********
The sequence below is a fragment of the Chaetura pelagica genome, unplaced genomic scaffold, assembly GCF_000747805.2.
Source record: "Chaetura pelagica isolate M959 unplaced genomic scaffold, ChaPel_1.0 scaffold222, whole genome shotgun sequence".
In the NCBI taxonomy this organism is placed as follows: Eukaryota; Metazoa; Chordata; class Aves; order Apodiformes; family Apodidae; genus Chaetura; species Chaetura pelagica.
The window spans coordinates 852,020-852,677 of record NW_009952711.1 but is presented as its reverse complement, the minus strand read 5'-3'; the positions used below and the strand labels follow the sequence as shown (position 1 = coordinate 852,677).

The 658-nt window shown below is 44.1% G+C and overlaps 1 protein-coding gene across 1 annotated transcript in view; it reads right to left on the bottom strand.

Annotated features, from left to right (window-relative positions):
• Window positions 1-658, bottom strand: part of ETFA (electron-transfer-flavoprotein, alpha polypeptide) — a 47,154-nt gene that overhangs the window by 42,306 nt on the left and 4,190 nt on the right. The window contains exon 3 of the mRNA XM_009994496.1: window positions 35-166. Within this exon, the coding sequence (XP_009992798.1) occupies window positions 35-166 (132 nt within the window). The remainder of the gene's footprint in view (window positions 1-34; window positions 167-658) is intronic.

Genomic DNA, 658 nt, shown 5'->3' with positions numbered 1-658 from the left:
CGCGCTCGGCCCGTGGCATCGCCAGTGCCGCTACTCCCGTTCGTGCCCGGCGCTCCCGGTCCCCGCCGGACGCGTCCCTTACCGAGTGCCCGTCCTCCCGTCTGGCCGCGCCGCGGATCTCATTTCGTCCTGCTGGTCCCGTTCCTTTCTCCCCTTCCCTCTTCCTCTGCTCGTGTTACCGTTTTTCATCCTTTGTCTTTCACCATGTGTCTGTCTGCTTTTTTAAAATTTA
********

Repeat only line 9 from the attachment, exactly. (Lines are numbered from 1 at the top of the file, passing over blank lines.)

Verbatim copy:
CGCGCTCGGCCCGTGGCATCGCCAGTGCCGCTACTCCCGTTCGTGCCCGGCGCTCCCGGTCCCCGCCGGACGCGTCCCTTACCGAGTGCCCGTCCTCCCGTCTGGCCGCGCCGCGGATCTCATTTCGTCCTGCTGGTCCCGTTCCTTTCTCCCCTTCCCTCTTCCTCTGCTCGTGTTACCGTTTTTCATCCTTTGTCTTTCACCATGTGTCTGTCTGCTTTTTTAAAATTTA